ECJ rules in favor of Dutch online gambling restrictions
3 June 2010
The European Court of Justice ruled that member states can prohibit Internet gambling firms from operating within their borders if their own national courts deem that such a ban combats fraud and crime on Thursday.
In separate cases, Britain's Ladbrokes and Betfair had challenged the Netherlands' state-run gambling monopoly De Lotto, claiming their British license which comes with strict rules regarding fraud and gambling addiction, should be recognized by the Netherlands because European Union law states that companies can offer business services across borders in other EU countries.
The Ladbrokes and Betfair rulings are consistent with the judgment the court made involving bwin and the Portuguese Football League in August, 2009. In that case bwin lost its challenge to Portugal's government run monopoly when the ECJ ruled gambling monopolies were legal if they existed to fight fraud and crime. As in the La Liga case, the ECJ found gambling is something that should be regulated at the national level, and not by the EU.
"A member state is therefore entitled to take the view that the mere fact than an operator such as the Ladbrokes companies lawfully offers services in that sector via the Internet in another member state is not a sufficient assurance that national consumers will be protected," the ECJ ruling reads.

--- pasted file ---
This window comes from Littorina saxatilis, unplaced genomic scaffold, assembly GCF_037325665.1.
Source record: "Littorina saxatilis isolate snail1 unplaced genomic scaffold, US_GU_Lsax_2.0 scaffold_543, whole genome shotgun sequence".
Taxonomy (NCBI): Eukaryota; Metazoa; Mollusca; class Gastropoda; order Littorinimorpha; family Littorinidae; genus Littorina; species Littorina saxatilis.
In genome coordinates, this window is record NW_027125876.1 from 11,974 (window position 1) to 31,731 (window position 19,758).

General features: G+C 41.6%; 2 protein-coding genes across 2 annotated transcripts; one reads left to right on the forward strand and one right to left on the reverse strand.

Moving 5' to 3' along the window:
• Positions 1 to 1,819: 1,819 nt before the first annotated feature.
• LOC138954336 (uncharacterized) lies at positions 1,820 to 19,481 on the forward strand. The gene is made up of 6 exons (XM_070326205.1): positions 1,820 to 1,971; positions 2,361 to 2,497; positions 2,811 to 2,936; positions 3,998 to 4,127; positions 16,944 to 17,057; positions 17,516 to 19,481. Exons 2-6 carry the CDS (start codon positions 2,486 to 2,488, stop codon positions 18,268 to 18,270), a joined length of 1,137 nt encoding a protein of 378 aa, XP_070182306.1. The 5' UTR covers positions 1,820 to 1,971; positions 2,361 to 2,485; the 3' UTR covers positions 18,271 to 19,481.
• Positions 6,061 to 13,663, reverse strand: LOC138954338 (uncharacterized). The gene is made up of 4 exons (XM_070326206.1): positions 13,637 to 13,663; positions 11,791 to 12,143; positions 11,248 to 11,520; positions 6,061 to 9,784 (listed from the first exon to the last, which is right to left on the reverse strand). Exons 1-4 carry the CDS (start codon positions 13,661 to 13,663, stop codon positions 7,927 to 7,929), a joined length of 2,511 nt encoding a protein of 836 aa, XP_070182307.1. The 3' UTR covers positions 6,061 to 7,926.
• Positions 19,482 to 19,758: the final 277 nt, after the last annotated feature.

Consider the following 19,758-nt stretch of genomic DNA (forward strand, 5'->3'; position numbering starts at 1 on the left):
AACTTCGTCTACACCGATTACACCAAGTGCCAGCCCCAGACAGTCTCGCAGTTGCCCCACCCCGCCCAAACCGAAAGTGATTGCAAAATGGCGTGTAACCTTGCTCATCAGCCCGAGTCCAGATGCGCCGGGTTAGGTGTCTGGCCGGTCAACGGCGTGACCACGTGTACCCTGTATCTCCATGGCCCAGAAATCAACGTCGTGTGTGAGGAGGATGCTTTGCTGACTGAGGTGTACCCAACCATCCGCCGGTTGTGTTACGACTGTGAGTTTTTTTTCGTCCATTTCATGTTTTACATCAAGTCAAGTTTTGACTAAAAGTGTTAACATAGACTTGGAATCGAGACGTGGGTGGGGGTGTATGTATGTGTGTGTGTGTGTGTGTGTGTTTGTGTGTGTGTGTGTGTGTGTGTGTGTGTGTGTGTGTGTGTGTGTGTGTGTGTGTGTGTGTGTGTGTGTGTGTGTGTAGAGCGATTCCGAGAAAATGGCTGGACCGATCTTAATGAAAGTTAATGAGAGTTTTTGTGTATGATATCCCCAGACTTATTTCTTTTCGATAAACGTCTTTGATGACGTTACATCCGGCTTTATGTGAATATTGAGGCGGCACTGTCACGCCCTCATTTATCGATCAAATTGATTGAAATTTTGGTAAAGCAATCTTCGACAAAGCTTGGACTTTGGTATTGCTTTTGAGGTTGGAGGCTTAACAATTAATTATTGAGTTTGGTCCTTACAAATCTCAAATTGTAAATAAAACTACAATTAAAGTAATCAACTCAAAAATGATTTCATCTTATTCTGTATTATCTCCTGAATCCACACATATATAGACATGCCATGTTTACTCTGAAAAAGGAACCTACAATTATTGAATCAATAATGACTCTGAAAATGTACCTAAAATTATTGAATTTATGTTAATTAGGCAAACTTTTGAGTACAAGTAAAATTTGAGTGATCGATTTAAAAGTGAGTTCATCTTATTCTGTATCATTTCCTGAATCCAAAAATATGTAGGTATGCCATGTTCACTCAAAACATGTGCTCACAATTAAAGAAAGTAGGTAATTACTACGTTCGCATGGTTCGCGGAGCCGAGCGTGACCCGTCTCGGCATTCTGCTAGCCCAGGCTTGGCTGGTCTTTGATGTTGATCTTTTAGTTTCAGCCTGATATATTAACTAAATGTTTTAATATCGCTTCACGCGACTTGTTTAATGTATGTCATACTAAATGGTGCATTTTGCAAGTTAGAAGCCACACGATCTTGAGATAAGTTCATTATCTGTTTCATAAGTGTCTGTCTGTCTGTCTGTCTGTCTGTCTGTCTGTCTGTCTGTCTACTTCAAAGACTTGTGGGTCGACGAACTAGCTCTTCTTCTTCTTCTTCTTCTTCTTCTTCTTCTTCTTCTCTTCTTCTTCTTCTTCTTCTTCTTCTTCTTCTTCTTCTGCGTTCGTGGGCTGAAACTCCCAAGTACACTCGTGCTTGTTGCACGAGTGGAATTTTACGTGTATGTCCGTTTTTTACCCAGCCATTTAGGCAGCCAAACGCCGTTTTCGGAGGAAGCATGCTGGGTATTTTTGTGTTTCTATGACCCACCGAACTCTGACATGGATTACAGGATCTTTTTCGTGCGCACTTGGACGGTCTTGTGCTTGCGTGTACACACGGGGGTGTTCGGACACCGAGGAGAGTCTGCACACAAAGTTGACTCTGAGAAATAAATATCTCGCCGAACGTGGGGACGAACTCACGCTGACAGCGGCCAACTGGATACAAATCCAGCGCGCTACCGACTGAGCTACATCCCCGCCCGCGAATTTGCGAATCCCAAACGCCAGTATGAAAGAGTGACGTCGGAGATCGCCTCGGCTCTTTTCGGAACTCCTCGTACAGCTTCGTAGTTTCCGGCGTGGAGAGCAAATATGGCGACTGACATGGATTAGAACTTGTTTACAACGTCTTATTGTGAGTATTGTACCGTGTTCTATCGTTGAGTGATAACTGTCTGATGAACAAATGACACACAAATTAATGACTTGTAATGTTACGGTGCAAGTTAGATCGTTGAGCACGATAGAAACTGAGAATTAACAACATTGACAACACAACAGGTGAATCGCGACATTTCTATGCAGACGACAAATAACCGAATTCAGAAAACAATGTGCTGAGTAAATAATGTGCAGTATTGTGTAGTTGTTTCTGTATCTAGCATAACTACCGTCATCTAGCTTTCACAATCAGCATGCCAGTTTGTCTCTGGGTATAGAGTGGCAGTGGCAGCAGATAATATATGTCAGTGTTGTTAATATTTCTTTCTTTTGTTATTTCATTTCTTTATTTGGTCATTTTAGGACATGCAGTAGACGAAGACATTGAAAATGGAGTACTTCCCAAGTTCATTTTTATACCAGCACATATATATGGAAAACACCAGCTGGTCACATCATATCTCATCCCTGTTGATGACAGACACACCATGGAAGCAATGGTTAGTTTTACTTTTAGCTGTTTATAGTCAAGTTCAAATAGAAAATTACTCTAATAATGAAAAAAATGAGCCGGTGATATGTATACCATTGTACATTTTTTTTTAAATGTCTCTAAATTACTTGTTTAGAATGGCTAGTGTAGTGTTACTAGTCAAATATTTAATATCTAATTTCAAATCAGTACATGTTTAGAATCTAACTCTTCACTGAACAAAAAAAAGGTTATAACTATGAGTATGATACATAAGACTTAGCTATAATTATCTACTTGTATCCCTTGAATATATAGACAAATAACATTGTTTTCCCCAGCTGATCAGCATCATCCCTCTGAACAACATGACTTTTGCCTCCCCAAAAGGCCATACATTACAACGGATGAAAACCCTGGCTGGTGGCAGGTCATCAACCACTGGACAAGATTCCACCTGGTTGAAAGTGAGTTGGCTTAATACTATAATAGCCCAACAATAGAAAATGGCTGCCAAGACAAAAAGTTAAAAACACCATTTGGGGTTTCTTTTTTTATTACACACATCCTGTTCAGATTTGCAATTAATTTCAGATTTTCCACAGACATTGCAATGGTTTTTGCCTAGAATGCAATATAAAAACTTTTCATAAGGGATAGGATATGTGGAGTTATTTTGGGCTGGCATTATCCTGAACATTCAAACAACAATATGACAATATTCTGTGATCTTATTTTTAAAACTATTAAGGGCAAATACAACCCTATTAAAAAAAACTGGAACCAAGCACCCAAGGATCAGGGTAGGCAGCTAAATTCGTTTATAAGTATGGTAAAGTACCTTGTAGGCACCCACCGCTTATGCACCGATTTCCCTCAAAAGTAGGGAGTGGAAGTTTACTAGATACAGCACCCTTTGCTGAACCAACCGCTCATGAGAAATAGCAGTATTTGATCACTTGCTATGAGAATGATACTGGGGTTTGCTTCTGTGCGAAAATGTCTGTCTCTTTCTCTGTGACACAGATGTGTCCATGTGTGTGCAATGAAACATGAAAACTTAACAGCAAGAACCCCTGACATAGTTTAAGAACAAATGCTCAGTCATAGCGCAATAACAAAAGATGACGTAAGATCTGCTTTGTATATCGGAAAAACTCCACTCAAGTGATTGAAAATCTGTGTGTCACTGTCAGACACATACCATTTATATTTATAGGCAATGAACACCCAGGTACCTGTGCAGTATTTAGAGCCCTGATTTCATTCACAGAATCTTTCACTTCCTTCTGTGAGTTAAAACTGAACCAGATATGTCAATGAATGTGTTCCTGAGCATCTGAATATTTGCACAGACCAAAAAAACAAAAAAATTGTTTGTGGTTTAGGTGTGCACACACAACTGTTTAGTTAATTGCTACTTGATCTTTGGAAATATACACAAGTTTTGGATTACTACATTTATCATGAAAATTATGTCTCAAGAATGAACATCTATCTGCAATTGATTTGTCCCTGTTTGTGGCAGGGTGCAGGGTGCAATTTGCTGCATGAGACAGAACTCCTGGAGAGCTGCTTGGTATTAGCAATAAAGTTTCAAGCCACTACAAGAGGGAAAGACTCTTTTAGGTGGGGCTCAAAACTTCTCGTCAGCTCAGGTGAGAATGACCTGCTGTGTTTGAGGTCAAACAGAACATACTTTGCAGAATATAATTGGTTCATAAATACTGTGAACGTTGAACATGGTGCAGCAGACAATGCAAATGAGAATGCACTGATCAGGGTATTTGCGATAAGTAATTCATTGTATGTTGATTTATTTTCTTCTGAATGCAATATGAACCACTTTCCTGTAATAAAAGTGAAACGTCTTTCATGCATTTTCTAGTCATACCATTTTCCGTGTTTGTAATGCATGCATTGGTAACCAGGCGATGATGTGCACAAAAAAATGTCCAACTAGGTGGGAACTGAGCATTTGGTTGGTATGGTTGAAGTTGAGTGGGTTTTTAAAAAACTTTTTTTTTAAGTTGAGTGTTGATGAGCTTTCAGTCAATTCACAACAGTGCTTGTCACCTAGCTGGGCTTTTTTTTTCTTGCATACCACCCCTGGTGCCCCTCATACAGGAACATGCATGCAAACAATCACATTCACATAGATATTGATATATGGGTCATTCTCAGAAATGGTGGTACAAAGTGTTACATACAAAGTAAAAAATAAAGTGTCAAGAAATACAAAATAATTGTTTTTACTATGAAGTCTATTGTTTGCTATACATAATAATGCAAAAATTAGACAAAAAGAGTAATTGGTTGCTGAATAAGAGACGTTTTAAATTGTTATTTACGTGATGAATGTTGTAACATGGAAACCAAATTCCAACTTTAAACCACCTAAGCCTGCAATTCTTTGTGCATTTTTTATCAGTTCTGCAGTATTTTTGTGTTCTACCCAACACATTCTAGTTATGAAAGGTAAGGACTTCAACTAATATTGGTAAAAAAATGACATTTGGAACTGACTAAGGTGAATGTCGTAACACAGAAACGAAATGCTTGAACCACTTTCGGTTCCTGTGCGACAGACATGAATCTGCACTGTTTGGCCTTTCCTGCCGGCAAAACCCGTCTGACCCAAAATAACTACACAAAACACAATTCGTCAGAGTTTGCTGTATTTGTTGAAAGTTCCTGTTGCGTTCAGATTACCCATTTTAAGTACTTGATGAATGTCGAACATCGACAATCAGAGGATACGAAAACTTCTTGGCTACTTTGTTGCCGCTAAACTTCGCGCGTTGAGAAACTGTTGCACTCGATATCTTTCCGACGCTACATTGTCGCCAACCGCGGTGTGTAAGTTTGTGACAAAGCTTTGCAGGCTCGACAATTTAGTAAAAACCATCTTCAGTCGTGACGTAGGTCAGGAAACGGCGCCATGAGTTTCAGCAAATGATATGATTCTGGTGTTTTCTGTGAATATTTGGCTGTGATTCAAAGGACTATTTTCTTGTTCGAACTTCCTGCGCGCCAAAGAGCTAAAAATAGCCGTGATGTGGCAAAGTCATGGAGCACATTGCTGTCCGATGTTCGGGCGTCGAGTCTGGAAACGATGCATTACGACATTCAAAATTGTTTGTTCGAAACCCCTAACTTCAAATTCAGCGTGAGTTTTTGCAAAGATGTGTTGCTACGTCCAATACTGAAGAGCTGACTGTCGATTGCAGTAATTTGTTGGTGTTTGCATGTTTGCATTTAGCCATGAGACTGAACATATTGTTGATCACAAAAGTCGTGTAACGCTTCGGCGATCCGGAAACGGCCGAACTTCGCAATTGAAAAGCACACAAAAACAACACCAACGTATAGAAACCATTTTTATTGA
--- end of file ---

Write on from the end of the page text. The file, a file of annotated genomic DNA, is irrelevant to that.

"In addition, because of the lack of direct contact between consumer and operator, games of chance accessible via the internet involve different and more substantial risks of fraud by operators against consumers compared with the traditional markets for such games," added the court in its ruling.
The decision is a blow to Internet gambling companies, but some in the industry see a silver lining because the ECJ ruling said that if it were determined that "the Netherlands are pursing a policy of substantially expanding betting and gaming, by excessively inciting and encouraging consumers to participate in such activities … it would have to be concluded that such a policy does not limit betting and gaming activities in a consistent and systematic manner." As a result, a Dutch court will have to take a look at De Lotto's actions and see if they were excessively expanding gambling.
"The court has confirmed that if a member state wants to prohibit or channel gambling through a single operator it has to comply with strict features that we consider are clearly not met in the context of the Dutch legislation," said Sigrid Ligné, secretary general of the European Gaming & Betting Association.
The ECJ did leave plenty of wiggle room for De Lotto, however.
"It is possible that a policy of controlled expansion in the betting and gaming sector may be entirely consistent with the objective of drawing players away from clandestine betting and gaming – and, as such, activities which are prohibited – to activities which are authorized and regulated," said the court. "In order to achieve that objective, authorized operators must represent a reliable, but at the same time attractive, alternative to a prohibited activity. This may as such necessitate the offer of an extensive range of games, advertising on a certain scale and the use of new distribution techniques."